Mon 5 September 17:00, 20:00,
Tue 6 September: 9:30, 12:30
The Ogreling/ Izim’elincinci is a beautiful play using evocative shadow puppetry and compelling performances to tell the story of a six year old ogre. The production won a Silver Ovation at the 2011 National Arts Festival, and was celebrated for its sophisticated yet engaging treatment of the notion of doing battle with one’s own inner demons, the never-ending struggle between the good and evil that lives inside all of us.
The Ogreling/ Izim’elincinci is a South Africanised version of the modern classic, written by French Canadian writer, Suzanne LeBeau. Beautifully written, this poetic two-hander employs two engaging actors and evocatively uses shadow puppetry to create the dream landscape of the subconscious and memory. The play is a sophisticated yet engaging treatment of the notion of doing battle with one’s own inner demons, the never-ending struggle between the good and evil that lives inside all of us… It is provocative and captivating – for children and adults! Does the ogreling rehabilitate himself or not?
“The Ogreling lends itself to cult status… (it) is a child’s delight, which also satisfies the adult contingent..” Johann Smith, Bizcommunity review
“a charming, moving story built of evergreen, elemental narrative components and will appeal to young and old.” Zane Henry, The Argus
“It reminds us that theatre is not there only to entertain. It is perhaps even more importantly, also there to intrigue and to challenge.” Tyrone August, Cape Times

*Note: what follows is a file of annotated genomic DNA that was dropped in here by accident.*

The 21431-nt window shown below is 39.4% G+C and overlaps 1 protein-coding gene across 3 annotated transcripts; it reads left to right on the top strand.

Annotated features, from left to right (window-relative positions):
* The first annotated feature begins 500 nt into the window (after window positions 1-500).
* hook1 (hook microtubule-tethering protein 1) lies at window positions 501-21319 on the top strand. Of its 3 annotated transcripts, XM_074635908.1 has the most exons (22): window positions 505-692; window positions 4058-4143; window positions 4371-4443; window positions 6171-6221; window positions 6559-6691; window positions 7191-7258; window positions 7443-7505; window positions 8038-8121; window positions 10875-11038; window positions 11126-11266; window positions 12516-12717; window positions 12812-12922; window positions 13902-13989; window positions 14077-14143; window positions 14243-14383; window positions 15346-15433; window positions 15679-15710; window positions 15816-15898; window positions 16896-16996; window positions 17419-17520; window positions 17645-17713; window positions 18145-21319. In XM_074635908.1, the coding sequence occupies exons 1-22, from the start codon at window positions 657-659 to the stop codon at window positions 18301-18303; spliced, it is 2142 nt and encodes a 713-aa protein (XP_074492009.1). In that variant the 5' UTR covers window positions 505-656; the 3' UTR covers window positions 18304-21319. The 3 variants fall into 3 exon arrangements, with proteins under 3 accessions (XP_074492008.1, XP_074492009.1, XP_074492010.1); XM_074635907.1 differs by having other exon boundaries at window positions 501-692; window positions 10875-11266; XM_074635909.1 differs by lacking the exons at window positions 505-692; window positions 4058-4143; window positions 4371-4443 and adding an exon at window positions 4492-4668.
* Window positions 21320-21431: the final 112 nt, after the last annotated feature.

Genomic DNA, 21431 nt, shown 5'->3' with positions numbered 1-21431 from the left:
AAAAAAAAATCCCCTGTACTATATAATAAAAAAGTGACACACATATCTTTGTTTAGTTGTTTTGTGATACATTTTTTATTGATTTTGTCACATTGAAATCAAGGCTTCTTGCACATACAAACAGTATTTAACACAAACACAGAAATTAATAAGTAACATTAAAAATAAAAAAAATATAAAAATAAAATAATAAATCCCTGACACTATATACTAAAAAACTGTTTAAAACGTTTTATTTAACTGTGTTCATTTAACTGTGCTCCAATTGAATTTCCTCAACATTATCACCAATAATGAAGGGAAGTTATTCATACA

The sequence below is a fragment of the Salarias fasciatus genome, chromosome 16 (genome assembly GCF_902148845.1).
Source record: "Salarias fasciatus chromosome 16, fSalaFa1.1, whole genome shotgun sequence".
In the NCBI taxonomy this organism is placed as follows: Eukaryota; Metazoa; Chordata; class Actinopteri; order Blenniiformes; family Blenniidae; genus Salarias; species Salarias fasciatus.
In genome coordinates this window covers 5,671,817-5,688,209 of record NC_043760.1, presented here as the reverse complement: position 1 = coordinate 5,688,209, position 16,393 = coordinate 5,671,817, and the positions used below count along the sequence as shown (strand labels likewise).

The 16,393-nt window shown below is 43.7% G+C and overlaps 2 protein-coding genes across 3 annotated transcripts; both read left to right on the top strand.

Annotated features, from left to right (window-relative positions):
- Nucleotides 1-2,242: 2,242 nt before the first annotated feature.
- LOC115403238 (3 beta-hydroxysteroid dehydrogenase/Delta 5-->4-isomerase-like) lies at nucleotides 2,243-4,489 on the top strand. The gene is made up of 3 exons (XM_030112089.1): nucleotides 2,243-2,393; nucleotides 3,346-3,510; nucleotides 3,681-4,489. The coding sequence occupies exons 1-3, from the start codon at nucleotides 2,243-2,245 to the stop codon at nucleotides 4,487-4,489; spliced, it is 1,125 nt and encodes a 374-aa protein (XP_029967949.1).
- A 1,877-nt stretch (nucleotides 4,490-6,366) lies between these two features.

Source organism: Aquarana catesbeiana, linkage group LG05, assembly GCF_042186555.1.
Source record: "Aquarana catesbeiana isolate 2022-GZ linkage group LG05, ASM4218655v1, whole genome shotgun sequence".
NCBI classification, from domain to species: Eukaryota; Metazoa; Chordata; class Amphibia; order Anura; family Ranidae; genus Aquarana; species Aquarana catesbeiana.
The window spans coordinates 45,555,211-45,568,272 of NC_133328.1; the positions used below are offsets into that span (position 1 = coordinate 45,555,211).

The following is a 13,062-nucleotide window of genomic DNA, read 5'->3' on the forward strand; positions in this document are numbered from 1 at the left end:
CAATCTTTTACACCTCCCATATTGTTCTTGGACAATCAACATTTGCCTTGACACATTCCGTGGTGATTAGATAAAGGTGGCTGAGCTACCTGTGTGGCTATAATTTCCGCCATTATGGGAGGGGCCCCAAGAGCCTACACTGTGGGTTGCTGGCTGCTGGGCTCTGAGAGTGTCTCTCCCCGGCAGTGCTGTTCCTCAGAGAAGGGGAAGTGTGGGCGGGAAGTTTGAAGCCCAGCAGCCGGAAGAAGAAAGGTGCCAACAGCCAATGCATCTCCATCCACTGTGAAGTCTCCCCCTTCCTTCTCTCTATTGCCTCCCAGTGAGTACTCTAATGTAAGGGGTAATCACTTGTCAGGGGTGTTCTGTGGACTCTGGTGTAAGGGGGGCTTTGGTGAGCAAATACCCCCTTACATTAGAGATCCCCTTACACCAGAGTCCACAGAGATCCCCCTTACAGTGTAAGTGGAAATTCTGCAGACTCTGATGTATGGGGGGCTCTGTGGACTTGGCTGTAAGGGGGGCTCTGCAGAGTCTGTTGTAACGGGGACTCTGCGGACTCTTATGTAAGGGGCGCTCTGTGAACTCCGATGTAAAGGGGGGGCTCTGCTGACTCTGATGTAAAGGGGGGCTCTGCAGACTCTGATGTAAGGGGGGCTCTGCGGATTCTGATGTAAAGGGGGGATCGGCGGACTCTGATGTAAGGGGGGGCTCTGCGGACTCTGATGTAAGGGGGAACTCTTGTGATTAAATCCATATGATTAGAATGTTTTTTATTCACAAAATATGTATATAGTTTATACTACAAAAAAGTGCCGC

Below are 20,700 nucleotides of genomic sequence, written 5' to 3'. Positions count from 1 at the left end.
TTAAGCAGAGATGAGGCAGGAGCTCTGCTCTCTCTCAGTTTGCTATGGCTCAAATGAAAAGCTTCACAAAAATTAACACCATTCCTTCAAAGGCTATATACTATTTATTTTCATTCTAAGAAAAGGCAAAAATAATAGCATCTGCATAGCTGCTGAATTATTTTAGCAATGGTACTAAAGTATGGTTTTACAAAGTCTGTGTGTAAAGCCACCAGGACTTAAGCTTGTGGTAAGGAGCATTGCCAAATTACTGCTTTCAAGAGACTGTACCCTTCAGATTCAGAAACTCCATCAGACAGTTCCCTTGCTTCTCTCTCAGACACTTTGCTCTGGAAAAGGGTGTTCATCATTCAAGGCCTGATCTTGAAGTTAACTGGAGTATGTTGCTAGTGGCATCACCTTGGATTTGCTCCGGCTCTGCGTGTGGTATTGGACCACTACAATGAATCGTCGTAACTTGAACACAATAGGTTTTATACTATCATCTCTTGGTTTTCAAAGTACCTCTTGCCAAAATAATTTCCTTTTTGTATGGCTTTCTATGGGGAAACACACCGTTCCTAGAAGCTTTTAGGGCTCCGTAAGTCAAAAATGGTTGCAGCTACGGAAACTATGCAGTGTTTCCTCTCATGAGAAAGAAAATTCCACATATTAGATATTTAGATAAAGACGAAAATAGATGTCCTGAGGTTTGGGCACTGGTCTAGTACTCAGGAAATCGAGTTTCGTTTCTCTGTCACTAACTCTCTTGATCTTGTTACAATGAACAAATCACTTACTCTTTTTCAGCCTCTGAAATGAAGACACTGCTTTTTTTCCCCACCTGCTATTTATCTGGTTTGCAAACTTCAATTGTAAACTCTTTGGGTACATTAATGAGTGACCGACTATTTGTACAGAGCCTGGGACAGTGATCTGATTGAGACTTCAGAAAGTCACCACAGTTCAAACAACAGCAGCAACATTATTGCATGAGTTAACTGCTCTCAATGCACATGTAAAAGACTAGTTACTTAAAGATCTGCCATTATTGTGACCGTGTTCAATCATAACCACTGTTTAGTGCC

“This is definitely a play to see, no matter how old you are and even if you don’t have a convenient child to accompany. It is truly African theatre, despite its Canadian beginnings…” Gill Gimsberg, Writing Studio Review
“Thank you for a profound theatre experience that treated both me and my child like the thinking, feeling humans we are. Challenging us to grapple with important issues and delighting us all with exquisite visuals and nuanced and invested performances. This is the children’s theatre I’ve waited 12 years to take my daughter to see.” – Jaqueline Dommisse, director of Sadako
“I sat on the tip of my seat…The combination of different kinds of theatre approaches was breathtaking. The play has a realistic set, yet the performance is imaginative with puppetry, singing and a beautiful tale.” – Student reviewer 2011 school festival.
“This Ogreling is a beauty – A beautifully realised staged fable, The Ogreling, is tenderly acted and sensitively directed. On one level, the tale is a mere story of a young ogre overcoming his dangerous compulsions and difference in order to be socially acceptable and not compulsively dangerous to the community. However, at another, more poetic level, it is about the shadow in the psyche and psychological archetypes – the mythological hero’s journey to undertake trials being an analogy for the integration and assimilation of the darker aspects of the psyche; and an initiation into maturity. The young ogreling, who starts off as a child innocent of his true nature, has to overcome the savage and destructive aspects of his genetic heritage. The story is clearly and simply told, which is the best form of theatre. The actors, Thembani Luzipho and Nonceba Constance are wonderful. Along with the naturalistic dialogue, the play is also theatrically rendered through shadow puppets and an atmospheric score of indigenous music and sound effects. The staging choices in set design, and how it is used, and the theatrical devices used, cleverly serve the material. Yvette Hardie’s direction and adaptation to a South African context is imaginative without being overly obvious.” — Jane Stone, National Arts Festival ArtsblogTweet